Catholic George Elliot, pictured in a theater performance, is an actor, director, manager and playwright who was horrified to discover the scope of sex trafficking both globally and locally. (Courtesy Actor’s Actor Studio & Workshop)
Catholic George Elliot, pictured in a theater performance, is an actor, director, manager and playwright who was horrified to discover the scope of sex trafficking both globally and locally. (Courtesy Actor’s Actor Studio & Workshop)

George Elliot knows the power of a story to touch souls. He’s spent years as an actor, director and playwright. Now he’s on a mission to save lives.

Elliot, a member of St. Therese Parish in Northeast Portland, wants to educate people about the horrific and sometimes deadly reality of sex trafficking by bringing a drama to the big screen. He’s written a screenplay called “Lost in the Shadows,” which follows the story of a Portland sex trafficking survivor. The production crew hopes to begin shooting the independent film this fall.

“Sex trafficking is Portland’s ugly little secret that people don’t want to acknowledge,” said Elliot. “If we can bring it to light and reach out and save even one person with this film then it’s worth doing. As a Catholic man, I feel I have to walk the talk. I have to use my God-given talent to raise awareness in whatever way I can.”

Nationally, instances of human trafficking are rising. The most common types of human trafficking are forced labor, debt bondage and sex trafficking, with the latter disproportionately affecting women and children.

In the Portland metro region, there currently are nearly 600 minors and almost 1,200 adults being trafficked for sex, according to estimates from the Multnomah County Sheriff’s Office.

Amanda Swanson, trafficking intervention coordinator for the Oregon Department of Justice, said sex trafficking thrives in the state due to the access provided by the Interstate-5 corridor and portions of state law that allow for a flourishing legal sex industry — where illegal trafficking can occur.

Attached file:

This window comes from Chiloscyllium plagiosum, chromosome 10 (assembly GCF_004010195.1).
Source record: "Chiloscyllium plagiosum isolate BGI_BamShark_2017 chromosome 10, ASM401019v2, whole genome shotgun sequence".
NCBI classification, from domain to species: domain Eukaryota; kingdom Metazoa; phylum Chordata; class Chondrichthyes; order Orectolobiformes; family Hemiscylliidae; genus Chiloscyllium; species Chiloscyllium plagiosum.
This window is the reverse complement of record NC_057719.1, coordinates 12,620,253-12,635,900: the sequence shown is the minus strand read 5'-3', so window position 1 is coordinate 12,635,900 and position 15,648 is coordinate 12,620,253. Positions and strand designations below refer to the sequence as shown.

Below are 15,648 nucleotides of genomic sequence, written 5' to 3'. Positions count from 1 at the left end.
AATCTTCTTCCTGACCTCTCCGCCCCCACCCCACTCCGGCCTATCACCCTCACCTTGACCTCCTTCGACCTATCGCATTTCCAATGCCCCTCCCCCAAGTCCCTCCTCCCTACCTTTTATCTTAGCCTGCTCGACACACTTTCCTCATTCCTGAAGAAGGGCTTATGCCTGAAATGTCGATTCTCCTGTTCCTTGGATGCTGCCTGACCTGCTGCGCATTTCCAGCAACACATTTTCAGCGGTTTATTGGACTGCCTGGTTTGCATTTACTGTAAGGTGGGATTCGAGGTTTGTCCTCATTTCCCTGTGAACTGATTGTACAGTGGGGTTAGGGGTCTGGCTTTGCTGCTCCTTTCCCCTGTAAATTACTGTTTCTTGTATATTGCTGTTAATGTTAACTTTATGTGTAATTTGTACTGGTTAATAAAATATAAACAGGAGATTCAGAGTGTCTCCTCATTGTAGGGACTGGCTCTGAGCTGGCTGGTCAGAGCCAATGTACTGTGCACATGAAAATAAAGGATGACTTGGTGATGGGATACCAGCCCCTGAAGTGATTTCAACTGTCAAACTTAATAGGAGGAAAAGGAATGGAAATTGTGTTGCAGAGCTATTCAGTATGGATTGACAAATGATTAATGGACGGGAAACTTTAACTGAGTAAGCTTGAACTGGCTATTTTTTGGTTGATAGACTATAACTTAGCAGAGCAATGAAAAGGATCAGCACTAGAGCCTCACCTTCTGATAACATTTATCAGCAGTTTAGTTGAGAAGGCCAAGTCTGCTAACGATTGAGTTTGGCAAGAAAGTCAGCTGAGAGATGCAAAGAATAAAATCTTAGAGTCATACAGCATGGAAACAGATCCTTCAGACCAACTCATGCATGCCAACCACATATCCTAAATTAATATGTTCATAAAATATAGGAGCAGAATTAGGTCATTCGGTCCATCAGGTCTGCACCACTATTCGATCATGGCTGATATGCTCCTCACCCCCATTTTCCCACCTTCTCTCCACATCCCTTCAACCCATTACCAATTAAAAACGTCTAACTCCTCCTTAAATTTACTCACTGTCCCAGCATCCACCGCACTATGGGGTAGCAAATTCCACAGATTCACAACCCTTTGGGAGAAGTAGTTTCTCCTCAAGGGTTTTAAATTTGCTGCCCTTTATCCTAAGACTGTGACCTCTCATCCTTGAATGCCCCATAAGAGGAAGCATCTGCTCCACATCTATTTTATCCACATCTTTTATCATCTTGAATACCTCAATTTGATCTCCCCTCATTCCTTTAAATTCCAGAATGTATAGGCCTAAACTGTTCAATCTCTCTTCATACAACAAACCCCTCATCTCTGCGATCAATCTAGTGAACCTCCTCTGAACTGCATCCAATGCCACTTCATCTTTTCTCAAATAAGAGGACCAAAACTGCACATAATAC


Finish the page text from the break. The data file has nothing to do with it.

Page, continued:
“The many strip clubs here operate without a lot of scrutiny,” according to Elliot, who immersed himself in the topic while crafting a script for a play version of “Lost in the Shadows.” He learned that pimps sometimes use the clubs as a place to break down a young woman’s inhibitions. “Pimps start with sending girls home with guys from the club, and from there put them out into the streets.”

Elliot composed the initial script for a production with young people at his acting studio and workshop in Northeast Portland. The company, created to aid aspiring actors of all ages, features live performances and also provides a foundation for actors who want to enter the film and television industries.

Through his research, Elliot discovered traffickers come from diverse backgrounds, but most all are slick. Some sport Armani suits and flashy jewelry. They attract girls, seduce them into being their girlfriend, then traffic them into prostitution, said Elliot.

“Lost in the Shadows” is the fictional story of two young victims lured from Portland-area middle- and upper-middle-class homes.